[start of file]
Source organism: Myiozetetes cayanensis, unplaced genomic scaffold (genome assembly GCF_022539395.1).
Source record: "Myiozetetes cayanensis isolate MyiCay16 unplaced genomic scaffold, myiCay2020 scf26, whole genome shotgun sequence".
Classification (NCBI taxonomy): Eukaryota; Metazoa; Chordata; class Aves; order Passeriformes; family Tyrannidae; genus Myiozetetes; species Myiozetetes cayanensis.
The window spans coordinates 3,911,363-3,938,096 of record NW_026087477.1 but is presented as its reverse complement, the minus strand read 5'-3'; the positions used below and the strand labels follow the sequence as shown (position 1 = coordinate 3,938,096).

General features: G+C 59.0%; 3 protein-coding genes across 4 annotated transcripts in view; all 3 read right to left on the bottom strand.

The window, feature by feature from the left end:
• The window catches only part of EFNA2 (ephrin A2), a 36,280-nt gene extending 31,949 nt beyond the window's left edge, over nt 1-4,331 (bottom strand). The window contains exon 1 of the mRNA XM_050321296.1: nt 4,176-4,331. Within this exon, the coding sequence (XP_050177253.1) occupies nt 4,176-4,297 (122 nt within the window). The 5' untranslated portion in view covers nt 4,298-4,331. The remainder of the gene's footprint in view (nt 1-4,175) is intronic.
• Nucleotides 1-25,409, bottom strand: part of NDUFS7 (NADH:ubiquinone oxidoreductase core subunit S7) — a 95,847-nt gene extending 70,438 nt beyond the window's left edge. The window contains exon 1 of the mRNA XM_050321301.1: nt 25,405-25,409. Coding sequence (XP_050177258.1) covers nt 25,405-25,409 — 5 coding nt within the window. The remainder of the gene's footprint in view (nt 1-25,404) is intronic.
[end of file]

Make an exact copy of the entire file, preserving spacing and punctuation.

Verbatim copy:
Source organism: Myiozetetes cayanensis, unplaced genomic scaffold (genome assembly GCF_022539395.1).
Source record: "Myiozetetes cayanensis isolate MyiCay16 unplaced genomic scaffold, myiCay2020 scf26, whole genome shotgun sequence".
Classification (NCBI taxonomy): Eukaryota; Metazoa; Chordata; class Aves; order Passeriformes; family Tyrannidae; genus Myiozetetes; species Myiozetetes cayanensis.
The window spans coordinates 3,911,363-3,938,096 of record NW_026087477.1 but is presented as its reverse complement, the minus strand read 5'-3'; the positions used below and the strand labels follow the sequence as shown (position 1 = coordinate 3,938,096).

General features: G+C 59.0%; 3 protein-coding genes across 4 annotated transcripts in view; all 3 read right to left on the bottom strand.

The window, feature by feature from the left end:
• The window catches only part of EFNA2 (ephrin A2), a 36,280-nt gene extending 31,949 nt beyond the window's left edge, over nt 1-4,331 (bottom strand). The window contains exon 1 of the mRNA XM_050321296.1: nt 4,176-4,331. Within this exon, the coding sequence (XP_050177253.1) occupies nt 4,176-4,297 (122 nt within the window). The 5' untranslated portion in view covers nt 4,298-4,331. The remainder of the gene's footprint in view (nt 1-4,175) is intronic.
• Nucleotides 1-25,409, bottom strand: part of NDUFS7 (NADH:ubiquinone oxidoreductase core subunit S7) — a 95,847-nt gene extending 70,438 nt beyond the window's left edge. The window contains exon 1 of the mRNA XM_050321301.1: nt 25,405-25,409. Coding sequence (XP_050177258.1) covers nt 25,405-25,409 — 5 coding nt within the window. The remainder of the gene's footprint in view (nt 1-25,404) is intronic.